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Council to vote on denied tenth street rezoning, vote on annual budget

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The Greenville City Council will consider a renoing requestion tonight the would reclassify three residential properties on the south side of 10th Street, just west of Elm Street, for potential multi-family development.


By Seth Thomas Gulledge
The Daily Reflector

Thursday, June 14, 2018

The Greenville City Council will vote tonight on a zoning request off of Tenth Street that recently was denied by the Planning and Zoning Commission due to stormwater concerns.

The council also is expected to vote on the annual budget.  

The zoning request would reclassify three residential properties on the south side of 10th Street, just west of Elm Street, for potential multi-family development.

During the May 15 Planning and Zoning meeting, the request was voted down largely over stormwater concerns, as much of the property in question lies in a flood-prone area adjacent to Green Mill Run. 

The properties now contain several single-family homes and are zoned for residential medium density. The request from the property owners — 101010 LLC, Cook RE Holdings LLC and Delta Alpha East LLC — is to rezone the 3.9 acres to office-residential -high density multi-family.

Mike Baldwin, who represented the owners in 10th Street request, said during the May planning and zoning meeting that no definitive plans had been made for the property, but noted that some of its value derived from its close proximity to campus and the ability for students to walk there.

“Mutli-family is encouraged (at the properties) because it allows the potential students to walk to class,” he said.

According to Chantae Gooby, a planner with the City of Greenville, the request is in compliance and appropriate with the future land-use and Horizons 2020 plan. She said the area south of 10th Street was recommended for high density multi-family zoning because of existing uses. Two sorority houses and a student apartment complex border the areas around the requested rezoning.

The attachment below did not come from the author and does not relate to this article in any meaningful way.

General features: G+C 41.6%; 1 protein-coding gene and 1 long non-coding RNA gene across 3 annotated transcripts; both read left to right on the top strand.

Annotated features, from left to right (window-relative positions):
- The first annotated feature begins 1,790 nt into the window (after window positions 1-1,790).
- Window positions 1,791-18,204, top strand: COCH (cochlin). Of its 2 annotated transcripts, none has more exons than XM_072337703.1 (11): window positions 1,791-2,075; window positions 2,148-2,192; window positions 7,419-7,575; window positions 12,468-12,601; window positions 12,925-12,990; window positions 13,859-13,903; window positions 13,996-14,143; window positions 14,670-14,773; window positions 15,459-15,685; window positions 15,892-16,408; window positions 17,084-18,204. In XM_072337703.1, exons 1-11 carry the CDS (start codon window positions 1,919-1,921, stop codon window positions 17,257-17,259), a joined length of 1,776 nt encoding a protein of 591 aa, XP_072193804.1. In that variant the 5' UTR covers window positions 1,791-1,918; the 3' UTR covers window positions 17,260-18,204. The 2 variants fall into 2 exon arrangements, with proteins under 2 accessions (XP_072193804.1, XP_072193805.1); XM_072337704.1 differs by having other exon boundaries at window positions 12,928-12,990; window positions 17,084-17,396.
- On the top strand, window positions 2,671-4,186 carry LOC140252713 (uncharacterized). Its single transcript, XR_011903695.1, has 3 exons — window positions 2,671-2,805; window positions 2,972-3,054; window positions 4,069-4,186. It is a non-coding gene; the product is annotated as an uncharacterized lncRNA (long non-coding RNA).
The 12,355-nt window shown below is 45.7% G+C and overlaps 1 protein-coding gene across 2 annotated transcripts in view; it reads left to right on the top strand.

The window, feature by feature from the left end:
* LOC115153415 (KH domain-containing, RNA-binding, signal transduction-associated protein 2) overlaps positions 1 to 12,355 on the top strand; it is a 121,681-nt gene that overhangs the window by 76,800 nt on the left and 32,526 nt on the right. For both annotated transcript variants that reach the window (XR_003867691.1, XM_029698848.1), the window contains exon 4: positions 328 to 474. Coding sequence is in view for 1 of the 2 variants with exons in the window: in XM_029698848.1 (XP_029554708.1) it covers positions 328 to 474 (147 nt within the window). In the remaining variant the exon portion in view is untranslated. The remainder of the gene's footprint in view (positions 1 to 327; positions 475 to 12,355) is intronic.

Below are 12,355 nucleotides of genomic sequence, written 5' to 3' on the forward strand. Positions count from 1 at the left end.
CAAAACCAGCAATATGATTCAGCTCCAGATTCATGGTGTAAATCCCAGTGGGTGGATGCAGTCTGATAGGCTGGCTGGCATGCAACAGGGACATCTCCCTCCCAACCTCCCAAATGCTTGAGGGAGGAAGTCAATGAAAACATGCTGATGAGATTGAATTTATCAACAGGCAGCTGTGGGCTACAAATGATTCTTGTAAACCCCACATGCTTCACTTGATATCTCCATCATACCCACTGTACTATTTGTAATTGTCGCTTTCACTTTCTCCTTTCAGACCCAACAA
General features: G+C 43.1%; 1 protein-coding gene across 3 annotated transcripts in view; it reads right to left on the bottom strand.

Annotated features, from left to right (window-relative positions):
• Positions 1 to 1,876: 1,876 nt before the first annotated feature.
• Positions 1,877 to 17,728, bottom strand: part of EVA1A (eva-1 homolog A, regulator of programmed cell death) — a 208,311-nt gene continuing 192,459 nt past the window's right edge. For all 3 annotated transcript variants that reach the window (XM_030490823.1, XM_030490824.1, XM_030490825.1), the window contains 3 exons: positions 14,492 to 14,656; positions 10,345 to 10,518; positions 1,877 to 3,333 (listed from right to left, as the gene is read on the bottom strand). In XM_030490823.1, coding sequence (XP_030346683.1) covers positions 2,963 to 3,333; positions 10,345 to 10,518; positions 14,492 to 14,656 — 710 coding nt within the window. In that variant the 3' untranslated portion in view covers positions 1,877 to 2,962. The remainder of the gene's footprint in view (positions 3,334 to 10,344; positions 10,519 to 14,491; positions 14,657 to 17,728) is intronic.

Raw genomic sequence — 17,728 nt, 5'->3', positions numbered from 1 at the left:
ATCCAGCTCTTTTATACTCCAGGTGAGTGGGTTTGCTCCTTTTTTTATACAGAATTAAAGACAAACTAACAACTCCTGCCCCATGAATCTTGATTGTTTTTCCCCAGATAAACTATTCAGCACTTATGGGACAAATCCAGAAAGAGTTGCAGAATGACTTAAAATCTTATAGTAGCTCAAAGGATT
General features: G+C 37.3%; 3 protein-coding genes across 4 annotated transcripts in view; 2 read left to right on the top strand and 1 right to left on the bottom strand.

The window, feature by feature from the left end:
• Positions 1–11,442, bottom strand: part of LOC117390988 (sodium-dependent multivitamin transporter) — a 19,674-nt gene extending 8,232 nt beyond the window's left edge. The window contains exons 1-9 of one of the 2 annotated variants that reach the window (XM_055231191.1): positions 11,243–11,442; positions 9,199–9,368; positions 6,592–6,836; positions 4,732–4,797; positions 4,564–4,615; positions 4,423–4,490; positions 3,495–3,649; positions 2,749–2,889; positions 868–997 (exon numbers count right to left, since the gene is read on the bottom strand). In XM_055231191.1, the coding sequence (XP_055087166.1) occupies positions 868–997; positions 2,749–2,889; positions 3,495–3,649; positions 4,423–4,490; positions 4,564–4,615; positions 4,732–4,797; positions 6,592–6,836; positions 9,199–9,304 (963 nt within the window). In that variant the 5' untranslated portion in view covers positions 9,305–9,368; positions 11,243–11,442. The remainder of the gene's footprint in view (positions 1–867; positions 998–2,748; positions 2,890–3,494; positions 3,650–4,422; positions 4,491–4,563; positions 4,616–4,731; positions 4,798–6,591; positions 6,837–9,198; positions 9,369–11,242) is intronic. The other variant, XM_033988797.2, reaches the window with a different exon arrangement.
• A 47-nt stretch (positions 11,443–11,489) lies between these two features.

About 30 residents of the nearby neighborhood came out in opposition to the request, saying it was irresponsible for any development to take place on the property because it would worsen flood conditions.

Contention mostly was related to its location in the 100-year flood zone. The property backs up to Green Mill Run and much of which is in the floodway, making it unfit for development per city code, the rezoning opponents said.

Baldwin argued that the city has done extensive research on flood plains and mitigation tactics, which already are addressed the building code. He said because of the work done by the city staff, building a structure in compliance to the existing codes would not be detrimental to the area.

He said detractors needed to understand that city staff still would enforce requirements designed around these studies and ensure the safety of residents.

The commission ultimately was split on the request, voting 5-3 to recommend denying it. Hap Maxwell, Kenneth Wilson, Margaret Reid, John Collins and Betsy Leech voted against the request.

The City Council will consider the rezoning question and may overrule the commission.

In addition to the rezoning request, the council is expected to vote on the Fiscal Year 2018-19 budget and approve the Fiscal Year 2019-20 Financial Plan.

The two year spending plan utilizes $3.627 million in expected revenue increases for economic development efforts, infrastructure improvements, salary and benefit increases and seven new positions — four of them in the fire department.

The plan maintains the city’s property tax rate at 52 cents per every $100 of taxable property value in the city limits.

The budget was presented to the council during its April and May meetings, and a public hearing on it was held during the Monday night council meeting. No residents of the city came to the meeting to comment on the budget and it is expected to be approved during Thursday’s meeting.

Contact Seth Gulledge at Sgulledge@reflector.com and 329-9579.